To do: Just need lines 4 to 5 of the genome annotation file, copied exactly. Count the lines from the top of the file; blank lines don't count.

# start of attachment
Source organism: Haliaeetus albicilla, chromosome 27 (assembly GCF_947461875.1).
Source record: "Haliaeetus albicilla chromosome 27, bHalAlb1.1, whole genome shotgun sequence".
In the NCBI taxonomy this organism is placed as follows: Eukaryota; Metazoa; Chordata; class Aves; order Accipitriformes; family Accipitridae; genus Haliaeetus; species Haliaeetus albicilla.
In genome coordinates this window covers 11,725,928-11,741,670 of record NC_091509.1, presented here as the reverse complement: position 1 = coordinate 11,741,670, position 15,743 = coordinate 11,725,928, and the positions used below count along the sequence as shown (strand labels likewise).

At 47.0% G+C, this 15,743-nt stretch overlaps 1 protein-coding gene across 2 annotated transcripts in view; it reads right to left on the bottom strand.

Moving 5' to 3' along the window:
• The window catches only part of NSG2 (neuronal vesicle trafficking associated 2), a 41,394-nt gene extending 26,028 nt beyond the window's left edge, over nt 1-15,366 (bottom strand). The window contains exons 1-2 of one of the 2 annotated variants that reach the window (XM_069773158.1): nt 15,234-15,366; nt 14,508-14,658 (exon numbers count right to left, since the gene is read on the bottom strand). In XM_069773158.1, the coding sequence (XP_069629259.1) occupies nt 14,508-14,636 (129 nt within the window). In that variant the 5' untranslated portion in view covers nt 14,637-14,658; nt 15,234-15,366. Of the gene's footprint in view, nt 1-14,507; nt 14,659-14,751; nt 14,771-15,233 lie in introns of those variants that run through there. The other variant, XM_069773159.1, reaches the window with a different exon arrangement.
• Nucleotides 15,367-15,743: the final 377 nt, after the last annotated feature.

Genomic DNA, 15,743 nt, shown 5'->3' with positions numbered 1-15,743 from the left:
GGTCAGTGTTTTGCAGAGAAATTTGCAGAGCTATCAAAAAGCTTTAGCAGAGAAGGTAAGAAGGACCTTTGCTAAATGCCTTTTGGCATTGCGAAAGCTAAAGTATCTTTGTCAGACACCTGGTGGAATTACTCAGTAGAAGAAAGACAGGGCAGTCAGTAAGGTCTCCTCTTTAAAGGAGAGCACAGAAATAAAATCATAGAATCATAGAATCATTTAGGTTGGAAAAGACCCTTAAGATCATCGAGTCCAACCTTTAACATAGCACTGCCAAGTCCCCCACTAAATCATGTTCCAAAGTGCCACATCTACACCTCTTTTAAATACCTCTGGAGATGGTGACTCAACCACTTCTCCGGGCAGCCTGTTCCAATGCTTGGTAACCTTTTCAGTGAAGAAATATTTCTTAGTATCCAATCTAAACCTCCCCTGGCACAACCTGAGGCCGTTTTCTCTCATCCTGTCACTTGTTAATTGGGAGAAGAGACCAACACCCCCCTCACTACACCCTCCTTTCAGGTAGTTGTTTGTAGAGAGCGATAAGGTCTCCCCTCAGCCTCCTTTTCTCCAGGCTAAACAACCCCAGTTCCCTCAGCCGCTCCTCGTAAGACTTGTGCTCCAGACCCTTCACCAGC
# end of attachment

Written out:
In genome coordinates this window covers 11,725,928-11,741,670 of record NC_091509.1, presented here as the reverse complement: position 1 = coordinate 11,741,670, position 15,743 = coordinate 11,725,928, and the positions used below count along the sequence as shown (strand labels likewise).

At 47.0% G+C, this 15,743-nt stretch overlaps 1 protein-coding gene across 2 annotated transcripts in view; it reads right to left on the bottom strand.